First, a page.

I couldn't believe it! There was clearly a serious fire occurring in the top floor of the building, which could have easily become dangerous if there was an explosion from a gas tank, etc. But no evacuation of the children from this building. It was even more alarming knowing that most of these buildings would be condemned to any minimal fire-code specifications that we consider reasonable in the West.

My second anecdote involved my own condo. A pipe broke in our bathroom and water was rapidly flowing out into our bathroom. We had no idea how to turn the main water line to our unit off. We called the fire department to have them come out to figure out how to shut the water off, knowing our neighbours had no clue how to do this and serious damage could occur to our unit and the units below us. The fire crew arrived and... get this... they had no clue where the main water shutoff to our unit (or the building) was located.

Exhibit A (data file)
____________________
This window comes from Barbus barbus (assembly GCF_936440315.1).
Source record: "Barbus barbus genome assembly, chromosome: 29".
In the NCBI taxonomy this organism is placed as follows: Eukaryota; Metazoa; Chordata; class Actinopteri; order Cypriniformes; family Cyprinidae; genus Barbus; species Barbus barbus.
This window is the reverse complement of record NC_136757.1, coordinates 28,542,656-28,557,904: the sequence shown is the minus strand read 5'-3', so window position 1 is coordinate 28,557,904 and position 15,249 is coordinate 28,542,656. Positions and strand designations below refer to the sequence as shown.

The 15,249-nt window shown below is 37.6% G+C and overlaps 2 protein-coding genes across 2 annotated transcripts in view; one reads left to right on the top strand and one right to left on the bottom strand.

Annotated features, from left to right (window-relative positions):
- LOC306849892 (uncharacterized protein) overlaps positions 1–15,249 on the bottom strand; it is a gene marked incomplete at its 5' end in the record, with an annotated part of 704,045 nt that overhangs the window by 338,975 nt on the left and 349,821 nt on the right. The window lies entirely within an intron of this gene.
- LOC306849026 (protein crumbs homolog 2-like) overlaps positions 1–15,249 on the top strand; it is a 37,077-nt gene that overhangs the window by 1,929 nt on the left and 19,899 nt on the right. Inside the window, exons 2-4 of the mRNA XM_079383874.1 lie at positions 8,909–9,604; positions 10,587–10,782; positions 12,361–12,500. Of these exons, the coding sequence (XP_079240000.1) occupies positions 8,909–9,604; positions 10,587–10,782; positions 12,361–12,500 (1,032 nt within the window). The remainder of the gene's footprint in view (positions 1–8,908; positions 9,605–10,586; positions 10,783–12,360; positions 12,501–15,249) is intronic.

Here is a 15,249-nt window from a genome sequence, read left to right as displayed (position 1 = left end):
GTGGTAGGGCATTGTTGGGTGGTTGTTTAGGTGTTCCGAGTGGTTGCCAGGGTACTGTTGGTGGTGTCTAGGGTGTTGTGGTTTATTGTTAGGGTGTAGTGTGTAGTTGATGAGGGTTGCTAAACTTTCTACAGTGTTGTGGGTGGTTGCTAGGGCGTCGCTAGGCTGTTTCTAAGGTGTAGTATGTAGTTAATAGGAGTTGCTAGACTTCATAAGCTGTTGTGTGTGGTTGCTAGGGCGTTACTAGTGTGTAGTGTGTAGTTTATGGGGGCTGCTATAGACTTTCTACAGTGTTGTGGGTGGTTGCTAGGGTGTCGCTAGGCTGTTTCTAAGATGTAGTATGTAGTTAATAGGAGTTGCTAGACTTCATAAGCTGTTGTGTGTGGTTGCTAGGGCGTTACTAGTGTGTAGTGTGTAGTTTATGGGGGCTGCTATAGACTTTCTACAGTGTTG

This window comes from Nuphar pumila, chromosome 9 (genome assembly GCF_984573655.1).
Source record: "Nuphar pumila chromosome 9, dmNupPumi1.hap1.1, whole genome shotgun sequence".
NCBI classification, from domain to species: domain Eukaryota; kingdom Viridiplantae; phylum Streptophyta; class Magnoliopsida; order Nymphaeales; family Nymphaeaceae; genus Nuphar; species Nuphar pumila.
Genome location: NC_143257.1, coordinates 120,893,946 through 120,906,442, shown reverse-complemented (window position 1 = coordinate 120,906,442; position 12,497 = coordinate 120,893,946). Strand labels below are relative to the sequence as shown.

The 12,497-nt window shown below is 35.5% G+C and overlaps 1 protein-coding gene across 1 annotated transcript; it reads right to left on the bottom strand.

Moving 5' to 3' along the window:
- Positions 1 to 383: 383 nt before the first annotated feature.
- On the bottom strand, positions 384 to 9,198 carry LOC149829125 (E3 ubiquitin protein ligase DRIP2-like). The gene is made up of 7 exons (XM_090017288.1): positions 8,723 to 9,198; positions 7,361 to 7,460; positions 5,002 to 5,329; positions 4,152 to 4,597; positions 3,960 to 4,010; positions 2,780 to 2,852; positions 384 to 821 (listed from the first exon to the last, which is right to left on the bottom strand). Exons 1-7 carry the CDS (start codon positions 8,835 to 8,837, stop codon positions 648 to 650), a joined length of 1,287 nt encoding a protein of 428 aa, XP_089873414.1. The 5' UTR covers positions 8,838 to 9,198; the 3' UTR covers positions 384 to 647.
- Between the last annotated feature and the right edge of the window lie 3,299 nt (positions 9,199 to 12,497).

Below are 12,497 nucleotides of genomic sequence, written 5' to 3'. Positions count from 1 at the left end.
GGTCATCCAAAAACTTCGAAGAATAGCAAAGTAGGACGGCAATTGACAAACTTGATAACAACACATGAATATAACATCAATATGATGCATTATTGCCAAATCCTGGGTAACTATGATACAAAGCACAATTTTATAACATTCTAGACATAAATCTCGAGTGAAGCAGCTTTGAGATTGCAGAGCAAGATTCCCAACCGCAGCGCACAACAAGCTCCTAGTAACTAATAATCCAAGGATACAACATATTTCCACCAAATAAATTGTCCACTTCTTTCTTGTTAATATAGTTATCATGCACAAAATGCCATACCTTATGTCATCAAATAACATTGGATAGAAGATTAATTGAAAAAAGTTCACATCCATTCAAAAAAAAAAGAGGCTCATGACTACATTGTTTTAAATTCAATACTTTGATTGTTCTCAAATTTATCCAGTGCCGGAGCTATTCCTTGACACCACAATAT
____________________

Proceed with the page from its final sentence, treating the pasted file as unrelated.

Needless to say, this was an eye-opening experience as to how prepared Taiwan is for any emergency situation.

les said...

My MIL lives one street behind that mess. No-one came to ask them to leave the area, warn them not to light a stove or anything like that. They heard the sirens of every fire appliance in Kaohsiung arriving from shortly after 8pm, and the explosion wasn't until close to midnight. In that time, every single person could have been safely evacuated from that area and all the streets closed to traffic.

Robert R. said...

Yeah, those anecdotes don't surprise me, but still disturb me.

With regard to the water spraying, it doesn't look like this is a lack of training, rather, it's their SOP!